Area leaders react to Chauvin verdict
4/22/2021, 6 p.m.
Henry L. Marsh III, longtime civil rights attorney and former Richmond mayor and state senator:
“The unanimous verdict of guilty on all counts … provides hope that the long history of a ‘reign of terror’ perpetrated against Black citizens will come to an end. America’s and Virginia’s record of police brutality in law enforcement is shameful.
“The story of George Floyd’s death and trial reveals the nation’s long history of public lynching in the United States and Virginia. The recent effort to overcome the coronavirus also reveals an American system that is broken, with Black Americans facing an income, education, health care and life expectancy gap.
“The question confronting Americans, Virginians, as well as each individual is whether we can close these racial gaps between Black and white citizens. We will discover the answer to this question in the years to come.”
David P. Baugh, a criminal lawyer and former federal prosecutor with a 40-year history of civil rights accomplishments:
“America, and particularly the Commonwealth of Virginia, must view this conviction not as an accomplishment, but a stepping stone, the first hurdle of a long and overdue race.
“As a Virginian and an American, I am calling on the governor, the state attorney general and all elected officials to immediately initiate a commission of varied membership to identify the inequalities of the criminal justice system and to recommend corrections of the centuries-old history of discrimination against the poor and citizens of color, with a mandate to report the scope of the problem in 90 days.
“After former FBI Director James Comey’s report and studies of 2006 and the events of Jan. 6, 2021, the state attorney general should immediately investigate the infiltration of law enforcement by the Ku Klux Klan and white supremacists and develop lawful means to remove their influence. Chesterfield County and the Capitol Police have identified white supremacist officers in the recent past.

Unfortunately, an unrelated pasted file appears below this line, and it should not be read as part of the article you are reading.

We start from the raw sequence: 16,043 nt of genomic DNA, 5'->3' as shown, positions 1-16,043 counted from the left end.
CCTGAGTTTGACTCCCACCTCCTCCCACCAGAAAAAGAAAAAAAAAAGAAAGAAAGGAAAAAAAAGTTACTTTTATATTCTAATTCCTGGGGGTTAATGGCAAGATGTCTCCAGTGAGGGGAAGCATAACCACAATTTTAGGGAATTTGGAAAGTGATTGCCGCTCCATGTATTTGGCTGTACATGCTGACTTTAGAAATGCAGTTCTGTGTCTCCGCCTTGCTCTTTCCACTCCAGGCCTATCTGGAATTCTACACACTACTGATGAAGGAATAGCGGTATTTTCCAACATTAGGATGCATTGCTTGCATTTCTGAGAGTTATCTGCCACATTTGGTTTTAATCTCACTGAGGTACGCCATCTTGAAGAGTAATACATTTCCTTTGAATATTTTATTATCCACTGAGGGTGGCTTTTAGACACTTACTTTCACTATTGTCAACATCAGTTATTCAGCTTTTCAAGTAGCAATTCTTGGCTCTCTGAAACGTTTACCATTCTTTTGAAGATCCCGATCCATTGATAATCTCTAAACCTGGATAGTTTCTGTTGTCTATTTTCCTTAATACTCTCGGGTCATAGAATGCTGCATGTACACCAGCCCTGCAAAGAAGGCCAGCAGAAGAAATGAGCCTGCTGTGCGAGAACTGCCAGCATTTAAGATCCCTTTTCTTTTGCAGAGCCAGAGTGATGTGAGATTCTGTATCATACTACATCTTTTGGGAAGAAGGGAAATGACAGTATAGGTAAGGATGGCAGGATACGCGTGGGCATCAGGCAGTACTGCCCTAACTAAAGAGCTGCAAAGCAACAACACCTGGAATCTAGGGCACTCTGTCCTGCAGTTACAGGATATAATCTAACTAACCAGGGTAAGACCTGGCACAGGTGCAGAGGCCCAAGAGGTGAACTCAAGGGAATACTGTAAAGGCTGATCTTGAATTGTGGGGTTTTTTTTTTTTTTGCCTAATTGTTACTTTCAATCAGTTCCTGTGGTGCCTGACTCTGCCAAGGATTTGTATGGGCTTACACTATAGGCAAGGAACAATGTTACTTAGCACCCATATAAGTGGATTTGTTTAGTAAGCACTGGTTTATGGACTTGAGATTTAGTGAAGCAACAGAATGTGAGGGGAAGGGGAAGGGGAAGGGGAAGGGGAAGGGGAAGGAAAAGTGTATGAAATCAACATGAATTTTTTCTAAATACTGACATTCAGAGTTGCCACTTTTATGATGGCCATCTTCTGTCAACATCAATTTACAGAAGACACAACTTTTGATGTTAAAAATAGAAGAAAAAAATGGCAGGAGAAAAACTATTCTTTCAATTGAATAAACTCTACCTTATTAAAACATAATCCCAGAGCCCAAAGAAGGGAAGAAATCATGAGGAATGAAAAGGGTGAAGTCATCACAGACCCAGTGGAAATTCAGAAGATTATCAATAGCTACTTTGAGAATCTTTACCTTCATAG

“The Derek Chauvin trial is not to be a checkered flag, but a starting gun to end the overt and covert weakening of America by the influences of racism, discrimination, inequality and bigotry.”
Richmond Police Chief Gerald M. Smith:
“This verdict rights an egregious wrong and confirms that the path of change is moving in the right direction. The scales of justice feel a little more balanced today.
“George Floyd did not have to die.
“It’s time for law enforcement to take a hard look at ourselves. It’s time for us, as a people, to take a hard look at ourselves. This is a turning point in our justice system, in policing, in our everyday lives.
“This has to be the springboard to truly reimagine public safety. But it starts with the individual person. Departments everywhere need to seek out the right personnel when selecting the next generation of police officers.
“Police officers sometimes have to police themselves. When you are wrong, you are wrong. Richmond Police is working to get it right.”